It’s not in chasing happiness that we find it, but by practising gratitude and compassion, that makes us feel deeply connected and fulfilled, and that is what really makes us happy.
Compassion: The other key ingredient
A lot is said these days about the power of gratitude. And rightly so – practising gratitude for the good things we already have in our lives creates a powerful foundation for happiness. However, according to Dr Amit Sood, a Professor of Medicine from the famous Mayo Clinic, if you want to really turbo-power your happiness, then gratitude is only part of the story.
The other key ingredient is compassion.
While empathy is the ability to put yourself in another person’s shoes – to understand their situation and share their feelings – compassion is the concern and pity for their plight. It’s the ability to feel their pain, and to want to soothe it – just as you would want to soothe that pain if it were your own.
Compassion and gratitude work synergistically. When they are combined, they can feed into and support each other in a way that boosts the power of both.
If we are compassionate towards others, it can help us to have a greater appreciation and gratitude for our own blessings in life. For instance, when we empathise with someone who is sick, it helps us to appreciate the great blessing of our own health. And if we have a strong sense of appreciation and gratitude in our own life, it can in turn help us to have a greater capacity for empathy and compassion towards others because a strong gratitude practice puts us in a mental position of resiliency that can fortify our ability to empathise.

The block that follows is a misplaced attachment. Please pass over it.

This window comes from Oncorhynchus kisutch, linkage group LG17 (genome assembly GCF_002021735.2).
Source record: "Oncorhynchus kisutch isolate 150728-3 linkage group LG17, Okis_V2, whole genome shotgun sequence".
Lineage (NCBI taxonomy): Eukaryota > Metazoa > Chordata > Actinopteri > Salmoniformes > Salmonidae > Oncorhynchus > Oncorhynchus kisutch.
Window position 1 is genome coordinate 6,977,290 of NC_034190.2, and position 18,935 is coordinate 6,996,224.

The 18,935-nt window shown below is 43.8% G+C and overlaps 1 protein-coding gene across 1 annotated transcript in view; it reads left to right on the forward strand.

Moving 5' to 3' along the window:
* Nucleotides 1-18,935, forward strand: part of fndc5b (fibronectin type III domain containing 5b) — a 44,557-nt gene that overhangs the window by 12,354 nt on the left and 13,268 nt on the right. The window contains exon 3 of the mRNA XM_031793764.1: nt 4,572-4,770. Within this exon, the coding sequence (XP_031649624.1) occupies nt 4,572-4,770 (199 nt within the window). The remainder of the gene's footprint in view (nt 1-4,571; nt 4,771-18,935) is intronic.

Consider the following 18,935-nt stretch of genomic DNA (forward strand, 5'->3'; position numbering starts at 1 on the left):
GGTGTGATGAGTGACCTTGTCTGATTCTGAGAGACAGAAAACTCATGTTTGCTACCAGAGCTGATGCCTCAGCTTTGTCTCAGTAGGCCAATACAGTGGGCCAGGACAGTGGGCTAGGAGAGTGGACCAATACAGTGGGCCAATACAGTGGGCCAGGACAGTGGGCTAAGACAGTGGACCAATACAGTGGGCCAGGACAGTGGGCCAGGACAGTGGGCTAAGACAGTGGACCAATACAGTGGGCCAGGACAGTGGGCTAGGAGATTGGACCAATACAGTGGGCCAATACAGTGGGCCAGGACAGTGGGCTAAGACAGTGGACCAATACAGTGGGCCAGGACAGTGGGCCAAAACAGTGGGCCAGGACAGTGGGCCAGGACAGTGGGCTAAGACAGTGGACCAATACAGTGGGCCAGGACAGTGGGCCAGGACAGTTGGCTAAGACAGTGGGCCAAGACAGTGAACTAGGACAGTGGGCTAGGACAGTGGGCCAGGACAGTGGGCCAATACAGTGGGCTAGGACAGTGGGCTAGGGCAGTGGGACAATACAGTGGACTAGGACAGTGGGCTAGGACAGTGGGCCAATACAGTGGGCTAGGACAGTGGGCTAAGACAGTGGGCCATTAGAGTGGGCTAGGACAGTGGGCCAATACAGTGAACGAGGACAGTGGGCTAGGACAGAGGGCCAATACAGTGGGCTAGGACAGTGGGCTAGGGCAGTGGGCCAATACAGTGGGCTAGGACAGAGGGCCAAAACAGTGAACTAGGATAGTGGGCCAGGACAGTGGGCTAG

A very happy brain
Dr Sood says, based on research findings about the brain: “Because of the way that your brain operates, the pursuit of gratitude and compassion will make you happier than the pursuit of happiness.”
Wow. That is quite an insight. And frankly, it explains a lot!
So many of us are pursuing happiness, and yet it remains elusive. Why is that? Often the things that we think are going to make us happy, actually don’t. Or, they give us a temporary boost of happiness, but then the effect wears off quickly.
It’s like we have a set point, or baseline, of happiness and we keep returning to it. This is actually a theory about happiness, called the ‘set point theory’, which has been supported by psychological studies.
Our happiness set point is often determined by the happiness we experienced (or didn’t experience) growing up. It is affected by both our environment and inherited genetic factors. It can also be affected by traumatic events at any time in life.
So what if we want to increase our happiness set point? How do we do that?
Dr Sood’s insight shows that the quickest way to greater happiness is not by chasing happiness itself. He says it is instead by cultivating and actively practising gratitude and compassion in our lives.
The Hugging Saint
The person who has taught me the most about the immense power of compassion in cultivating happiness, is a remarkable spiritual teacher named Amma.